Wednesday 24 January 2018

Remembering Maeve's newspaper writing

Ink ran through Maeve Binchy's veins long before she became a bestselling author, says Books Editor John Spain

Ink ran through Maeve Binchy's veins long before she became a bestselling author, says Books Editor John Spain
Ink ran through Maeve Binchy's veins long before she became a bestselling author, says Books Editor John Spain
Maeve's Times by Maeve Binchy is published today by Hachette Books Ireland at €16.99

John Spain

Maeve Binchy is best-known for her novels, but for many years she was a journalist. Her first newspaper piece – a travel article – was published in the Irish Independent, and for years she worked for the Irish Times. Today a collection of the best of her newspaper pieces is published in a new book titled Maeve's Times.

The book includes an introduction by her husband, the writer Gordon Snell, who says that when he reads her newspaper pieces again "I hear her voice and feel she is back with us again, in all the vivacious joy she created around her. I above all feel specially lucky that we met, and spent so many happy and loving years together."

Like the best journalism, Maeve's newspaper pieces stand the test of time. One of them in the collection, reprinted on this page, is about time and why the Irish are such poor timekeepers.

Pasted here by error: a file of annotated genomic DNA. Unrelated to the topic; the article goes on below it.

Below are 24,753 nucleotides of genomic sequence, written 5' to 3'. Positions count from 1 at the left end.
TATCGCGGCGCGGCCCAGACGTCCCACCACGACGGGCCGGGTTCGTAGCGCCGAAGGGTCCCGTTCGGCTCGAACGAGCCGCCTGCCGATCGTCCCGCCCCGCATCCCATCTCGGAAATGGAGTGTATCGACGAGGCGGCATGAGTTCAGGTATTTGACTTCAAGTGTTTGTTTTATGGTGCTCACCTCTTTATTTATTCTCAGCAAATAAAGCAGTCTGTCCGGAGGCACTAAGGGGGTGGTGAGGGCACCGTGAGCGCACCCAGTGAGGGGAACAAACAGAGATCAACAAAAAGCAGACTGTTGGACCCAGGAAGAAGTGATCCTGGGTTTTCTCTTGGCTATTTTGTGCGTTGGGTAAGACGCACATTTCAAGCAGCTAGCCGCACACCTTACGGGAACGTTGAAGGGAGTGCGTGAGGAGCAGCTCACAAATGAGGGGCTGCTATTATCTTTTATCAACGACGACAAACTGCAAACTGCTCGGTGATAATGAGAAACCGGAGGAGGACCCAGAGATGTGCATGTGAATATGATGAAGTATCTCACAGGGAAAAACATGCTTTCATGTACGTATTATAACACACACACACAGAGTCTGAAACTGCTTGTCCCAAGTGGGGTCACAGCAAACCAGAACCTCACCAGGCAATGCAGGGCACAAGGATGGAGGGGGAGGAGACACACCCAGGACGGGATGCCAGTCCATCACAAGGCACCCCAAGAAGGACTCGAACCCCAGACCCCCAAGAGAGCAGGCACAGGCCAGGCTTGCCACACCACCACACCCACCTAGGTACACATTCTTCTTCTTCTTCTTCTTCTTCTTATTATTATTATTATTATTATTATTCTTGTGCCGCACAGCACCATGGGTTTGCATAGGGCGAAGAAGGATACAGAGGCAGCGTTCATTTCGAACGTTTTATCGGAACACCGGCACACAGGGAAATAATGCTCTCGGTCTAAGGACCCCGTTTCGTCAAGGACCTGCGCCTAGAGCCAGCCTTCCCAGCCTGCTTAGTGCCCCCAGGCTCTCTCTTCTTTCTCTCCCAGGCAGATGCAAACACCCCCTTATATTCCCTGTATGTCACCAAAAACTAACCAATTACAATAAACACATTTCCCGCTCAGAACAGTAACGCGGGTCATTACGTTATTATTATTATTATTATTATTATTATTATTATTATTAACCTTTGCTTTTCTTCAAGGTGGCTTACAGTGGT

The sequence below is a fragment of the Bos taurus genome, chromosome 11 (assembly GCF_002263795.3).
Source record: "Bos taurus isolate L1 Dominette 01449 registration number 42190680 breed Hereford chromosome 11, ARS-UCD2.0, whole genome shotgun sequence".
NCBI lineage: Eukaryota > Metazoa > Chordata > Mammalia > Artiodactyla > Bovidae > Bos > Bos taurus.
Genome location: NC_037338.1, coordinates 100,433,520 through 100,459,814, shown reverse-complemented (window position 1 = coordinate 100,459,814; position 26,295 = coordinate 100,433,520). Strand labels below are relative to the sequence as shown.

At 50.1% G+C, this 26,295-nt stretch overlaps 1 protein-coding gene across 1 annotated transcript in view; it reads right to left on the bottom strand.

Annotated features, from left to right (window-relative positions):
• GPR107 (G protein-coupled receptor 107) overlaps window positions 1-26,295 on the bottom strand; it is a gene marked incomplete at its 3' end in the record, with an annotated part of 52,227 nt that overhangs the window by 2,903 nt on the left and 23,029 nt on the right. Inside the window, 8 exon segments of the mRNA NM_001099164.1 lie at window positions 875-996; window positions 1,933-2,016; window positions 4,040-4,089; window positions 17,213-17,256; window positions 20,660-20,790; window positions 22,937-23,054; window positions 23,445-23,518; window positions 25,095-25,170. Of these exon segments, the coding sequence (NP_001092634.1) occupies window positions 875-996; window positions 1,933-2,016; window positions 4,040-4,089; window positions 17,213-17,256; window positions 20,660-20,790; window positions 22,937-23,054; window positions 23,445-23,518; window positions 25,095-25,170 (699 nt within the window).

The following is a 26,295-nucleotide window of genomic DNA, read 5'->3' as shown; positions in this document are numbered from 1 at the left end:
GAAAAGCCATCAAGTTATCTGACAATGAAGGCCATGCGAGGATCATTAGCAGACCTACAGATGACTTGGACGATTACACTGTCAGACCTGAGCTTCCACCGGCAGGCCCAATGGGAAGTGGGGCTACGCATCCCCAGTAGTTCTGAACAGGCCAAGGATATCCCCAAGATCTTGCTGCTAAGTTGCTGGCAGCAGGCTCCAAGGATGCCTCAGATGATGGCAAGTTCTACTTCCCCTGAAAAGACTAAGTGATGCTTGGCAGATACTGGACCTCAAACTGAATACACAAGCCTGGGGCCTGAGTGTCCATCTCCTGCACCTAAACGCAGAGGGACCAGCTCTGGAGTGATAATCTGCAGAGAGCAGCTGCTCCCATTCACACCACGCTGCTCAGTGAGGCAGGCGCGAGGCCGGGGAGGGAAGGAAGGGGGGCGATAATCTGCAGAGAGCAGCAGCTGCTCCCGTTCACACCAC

It shows that Maeve's writing, although always humorous, frequently had a sharp edge to it.

This piece about people who are always late was written nearly 20 years ago, but it resonates today in a world of mobile phones and text messages saying "be there in two", which nearly always means "be there in 10".

There Is No Excuse, by Maeve Binchy

I regard people who say they'll meet you at eight pm and then turn up at eight-thirty as liars. I had a colleague years ago in my teaching days who used to smile and say that she was always late, as if it were something outside her control, like having freckles or a Gemini star sign.

At first I went through agonies thinking she had been mown down by a bus. After that I would arrange to meet her, not on the corner of a street or at the cinema, but in a café where at least I could sit down while waiting. After that I stopped meeting her. There were too many main features beginning at five-twenty missed, too many buses gone, too many houses where I had to be part of an apology for an unpunctuality that was none of my making.

She lives in another country now and I met someone who had been to see her. Just as nice as ever, apparently, just as good company. Much loved by her children but treated as a dotty old lady who can't be relied on. She would never turn up to pick them up from school, so they just adapted to doing their homework in the school yard. So she is still at it, thinking she can say one thing and do another, and everyone will forgive her because she is unpunctual the way other people are left-handed or colour-blind.

Of course she got away with it because people are so astounded by the unpunctual that they forgive them and allow them to roam the world as ordinary people instead of as the liars they are. It's our fault for putting up with it in every walk of life and I advise people to declare war on the unpunctual. It's no longer acceptable to consider it an attractive, laid-back, national characteristic. It is in fact a lazy, self-indulgent, discourteous way of going on. Already there are a lot of signs that people do not accept it as charming.